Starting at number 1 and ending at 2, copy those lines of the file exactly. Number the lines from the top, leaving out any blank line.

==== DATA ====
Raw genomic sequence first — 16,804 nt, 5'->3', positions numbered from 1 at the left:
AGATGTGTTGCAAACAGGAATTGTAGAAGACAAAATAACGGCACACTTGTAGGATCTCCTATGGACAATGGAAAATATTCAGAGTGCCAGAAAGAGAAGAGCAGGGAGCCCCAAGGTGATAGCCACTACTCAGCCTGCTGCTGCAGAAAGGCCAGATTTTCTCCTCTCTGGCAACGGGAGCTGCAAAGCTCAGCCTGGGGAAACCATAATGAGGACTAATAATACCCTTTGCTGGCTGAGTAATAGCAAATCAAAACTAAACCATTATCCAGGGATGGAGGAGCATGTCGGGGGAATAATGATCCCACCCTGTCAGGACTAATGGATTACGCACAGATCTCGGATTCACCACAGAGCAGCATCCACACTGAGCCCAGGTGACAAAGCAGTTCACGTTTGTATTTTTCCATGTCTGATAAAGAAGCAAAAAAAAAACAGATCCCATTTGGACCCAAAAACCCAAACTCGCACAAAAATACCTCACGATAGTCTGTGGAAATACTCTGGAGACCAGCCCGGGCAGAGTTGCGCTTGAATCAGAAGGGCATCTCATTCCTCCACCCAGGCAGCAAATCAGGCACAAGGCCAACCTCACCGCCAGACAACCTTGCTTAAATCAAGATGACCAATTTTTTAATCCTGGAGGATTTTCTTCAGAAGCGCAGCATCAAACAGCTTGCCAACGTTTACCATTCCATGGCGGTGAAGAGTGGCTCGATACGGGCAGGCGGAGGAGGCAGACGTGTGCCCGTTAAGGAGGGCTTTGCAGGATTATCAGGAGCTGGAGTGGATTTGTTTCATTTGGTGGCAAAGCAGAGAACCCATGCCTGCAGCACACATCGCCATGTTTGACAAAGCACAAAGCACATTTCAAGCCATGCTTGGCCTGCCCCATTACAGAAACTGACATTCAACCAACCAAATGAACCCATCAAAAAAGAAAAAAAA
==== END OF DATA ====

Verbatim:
Raw genomic sequence first — 16,804 nt, 5'->3', positions numbered from 1 at the left:
AGATGTGTTGCAAACAGGAATTGTAGAAGACAAAATAACGGCACACTTGTAGGATCTCCTATGGACAATGGAAAATATTCAGAGTGCCAGAAAGAGAAGAGCAGGGAGCCCCAAGGTGATAGCCACTACTCAGCCTGCTGCTGCAGAAAGGCCAGATTTTCTCCTCTCTGGCAACGGGAGCTGCAAAGCTCAGCCTGGGGAAACCATAATGAGGACTAATAATACCCTTTGCTGGCTGAGTAATAGCAAATCAAAACTAAACCATTATCCAGGGATGGAGGAGCATGTCGGGGGAATAATGATCCCACCCTGTCAGGACTAATGGATTACGCACAGATCTCGGATTCACCACAGAGCAGCATCCACACTGAGCCCAGGTGACAAAGCAGTTCACGTTTGTATTTTTCCATGTCTGATAAAGAAGCAAAAAAAAAACAGATCCCATTTGGACCCAAAAACCCAAACTCGCACAAAAATACCTCACGATAGTCTGTGGAAATACTCTGGAGACCAGCCCGGGCAGAGTTGCGCTTGAATCAGAAGGGCATCTCATTCCTCCACCCAGGCAGCAAATCAGGCACAAGGCCAACCTCACCGCCAGACAACCTTGCTTAAATCAAGATGACCAATTTTTTAATCCTGGAGGATTTTCTTCAGAAGCGCAGCATCAAACAGCTTGCCAACGTTTACCATTCCATGGCGGTGAAGAGTGGCTCGATACGGGCAGGCGGAGGAGGCAGACGTGTGCCCGTTAAGGAGGGCTTTGCAGGATTATCAGGAGCTGGAGTGGATTTGTTTCATTTGGTGGCAAAGCAGAGAACCCATGCCTGCAGCACACATCGCCATGTTTGACAAAGCACAAAGCACATTTCAAGCCATGCTTGGCCTGCCCCATTACAGAAACTGACATTCAACCAACCAAATGAACCCATCAAAAAAGAAAAAAAA